Aim: To understand how patients with cancer reacted to the coronavirus disease 2019 (COVID-19) pandemic and whether their quality of life (QoL) was affected. Methods: In June 2020, 111 patients with cancer treated in the supportive care unit of a Comprehensive Cancer Center in Milan and 201 healthy controls from the general population were enrolled and assessed both quantitatively and qualitatively for fears and COVID-19–related beliefs as well as for QoL. Results: Fear of COVID-19 was significantly lower among patients (41% vs 57.6%; p = 0.007), as was fear of cancer (61.5% vs 85.6%; p < 0.001) and other diseases. The perceived risk of getting COVID-19 was lower among patients (25.2% vs 52.7%; p < 0.001), as was the belief of having been exposed to severe acute respiratory syndrome coronavirus 2 (SARS-CoV-2) (18.1% vs 40.8%; p < 0.001). The physical component of QoL was better among the population (54.5 vs 43.8; p < 0.001); the reverse was true for patients’ psychological well-being (44.6 vs 39.6; p < 0.001). The qualitative data supported such results, showing a reduced psychological effect on the patients with cancer compared to the controls. Various reasons explain this result, including the awareness of being treated for cancer and nevertheless protected against getting infected in a cancer center of public health reorganized to continue treating patients by protecting them and personnel from the risk of infection. Conclusions: The experience of a cancer diagnosis, together with proper hospital reorganization, may act as protective factors from fears and psychological consequences of the COVID-19 outbreak.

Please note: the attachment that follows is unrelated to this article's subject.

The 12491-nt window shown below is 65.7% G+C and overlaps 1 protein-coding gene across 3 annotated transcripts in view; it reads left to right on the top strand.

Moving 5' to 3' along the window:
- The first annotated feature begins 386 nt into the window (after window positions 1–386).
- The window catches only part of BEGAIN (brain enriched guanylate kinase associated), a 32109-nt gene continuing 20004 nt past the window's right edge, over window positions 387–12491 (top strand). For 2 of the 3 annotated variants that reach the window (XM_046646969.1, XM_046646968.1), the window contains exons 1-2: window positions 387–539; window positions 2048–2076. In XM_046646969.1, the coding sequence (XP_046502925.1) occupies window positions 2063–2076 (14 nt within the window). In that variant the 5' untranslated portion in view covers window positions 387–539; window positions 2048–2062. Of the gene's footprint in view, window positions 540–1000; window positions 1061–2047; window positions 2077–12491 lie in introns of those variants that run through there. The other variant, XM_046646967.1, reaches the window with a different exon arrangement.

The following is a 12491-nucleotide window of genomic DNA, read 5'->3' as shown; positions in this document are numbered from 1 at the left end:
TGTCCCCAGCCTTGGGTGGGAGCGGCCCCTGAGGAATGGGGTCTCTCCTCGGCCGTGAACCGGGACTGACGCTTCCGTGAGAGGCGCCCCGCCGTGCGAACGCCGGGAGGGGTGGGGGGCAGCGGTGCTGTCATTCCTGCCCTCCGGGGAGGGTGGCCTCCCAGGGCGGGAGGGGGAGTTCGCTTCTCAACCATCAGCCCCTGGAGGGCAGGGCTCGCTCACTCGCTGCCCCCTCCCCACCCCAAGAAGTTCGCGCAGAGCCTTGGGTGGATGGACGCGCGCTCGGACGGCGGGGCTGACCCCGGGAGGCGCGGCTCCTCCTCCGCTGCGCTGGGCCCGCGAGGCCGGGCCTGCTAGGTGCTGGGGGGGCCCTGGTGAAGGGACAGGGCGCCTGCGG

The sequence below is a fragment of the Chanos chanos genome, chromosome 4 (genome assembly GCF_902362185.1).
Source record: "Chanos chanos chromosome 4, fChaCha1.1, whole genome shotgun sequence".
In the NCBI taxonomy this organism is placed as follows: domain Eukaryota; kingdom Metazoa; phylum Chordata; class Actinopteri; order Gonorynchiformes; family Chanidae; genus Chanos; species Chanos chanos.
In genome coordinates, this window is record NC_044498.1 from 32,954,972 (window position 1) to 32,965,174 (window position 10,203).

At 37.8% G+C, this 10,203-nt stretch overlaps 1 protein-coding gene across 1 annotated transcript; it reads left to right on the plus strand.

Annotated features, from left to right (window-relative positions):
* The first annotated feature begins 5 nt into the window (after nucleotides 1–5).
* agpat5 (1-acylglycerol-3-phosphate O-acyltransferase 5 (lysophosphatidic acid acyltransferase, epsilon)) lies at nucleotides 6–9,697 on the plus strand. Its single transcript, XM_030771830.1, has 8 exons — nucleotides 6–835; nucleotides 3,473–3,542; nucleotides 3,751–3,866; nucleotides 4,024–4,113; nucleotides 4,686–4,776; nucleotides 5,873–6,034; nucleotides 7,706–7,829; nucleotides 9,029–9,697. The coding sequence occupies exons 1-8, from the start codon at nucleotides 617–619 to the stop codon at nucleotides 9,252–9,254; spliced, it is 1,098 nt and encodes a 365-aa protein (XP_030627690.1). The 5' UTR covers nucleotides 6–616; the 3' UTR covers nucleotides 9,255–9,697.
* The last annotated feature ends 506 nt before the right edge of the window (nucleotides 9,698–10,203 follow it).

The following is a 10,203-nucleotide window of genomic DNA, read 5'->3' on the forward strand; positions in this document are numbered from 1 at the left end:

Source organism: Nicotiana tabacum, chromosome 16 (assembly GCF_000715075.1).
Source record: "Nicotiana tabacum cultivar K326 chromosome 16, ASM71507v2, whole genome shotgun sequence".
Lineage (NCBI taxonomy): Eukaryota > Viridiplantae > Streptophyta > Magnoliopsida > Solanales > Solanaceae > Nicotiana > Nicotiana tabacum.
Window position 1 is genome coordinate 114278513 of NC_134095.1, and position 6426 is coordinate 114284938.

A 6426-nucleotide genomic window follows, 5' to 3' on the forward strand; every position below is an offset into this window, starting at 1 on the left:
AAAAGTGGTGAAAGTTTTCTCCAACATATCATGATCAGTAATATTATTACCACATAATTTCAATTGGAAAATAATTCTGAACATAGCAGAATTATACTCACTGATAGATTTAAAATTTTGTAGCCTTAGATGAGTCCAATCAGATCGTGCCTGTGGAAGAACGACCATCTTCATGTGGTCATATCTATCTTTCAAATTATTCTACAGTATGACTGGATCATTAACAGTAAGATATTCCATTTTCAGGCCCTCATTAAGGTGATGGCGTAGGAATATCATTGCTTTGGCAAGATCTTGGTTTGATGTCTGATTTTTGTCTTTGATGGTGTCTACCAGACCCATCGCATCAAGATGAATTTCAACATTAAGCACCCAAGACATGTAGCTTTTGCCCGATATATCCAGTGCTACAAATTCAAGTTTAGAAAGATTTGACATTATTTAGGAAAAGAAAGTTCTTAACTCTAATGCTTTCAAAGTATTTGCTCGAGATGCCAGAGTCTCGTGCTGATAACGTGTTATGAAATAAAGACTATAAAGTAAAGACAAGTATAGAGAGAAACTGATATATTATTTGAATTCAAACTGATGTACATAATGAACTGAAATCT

|Numero di pagine||8|
|Stato di pubblicazione||Pubblicato - 2021|
- hospital reorganization
- quality of life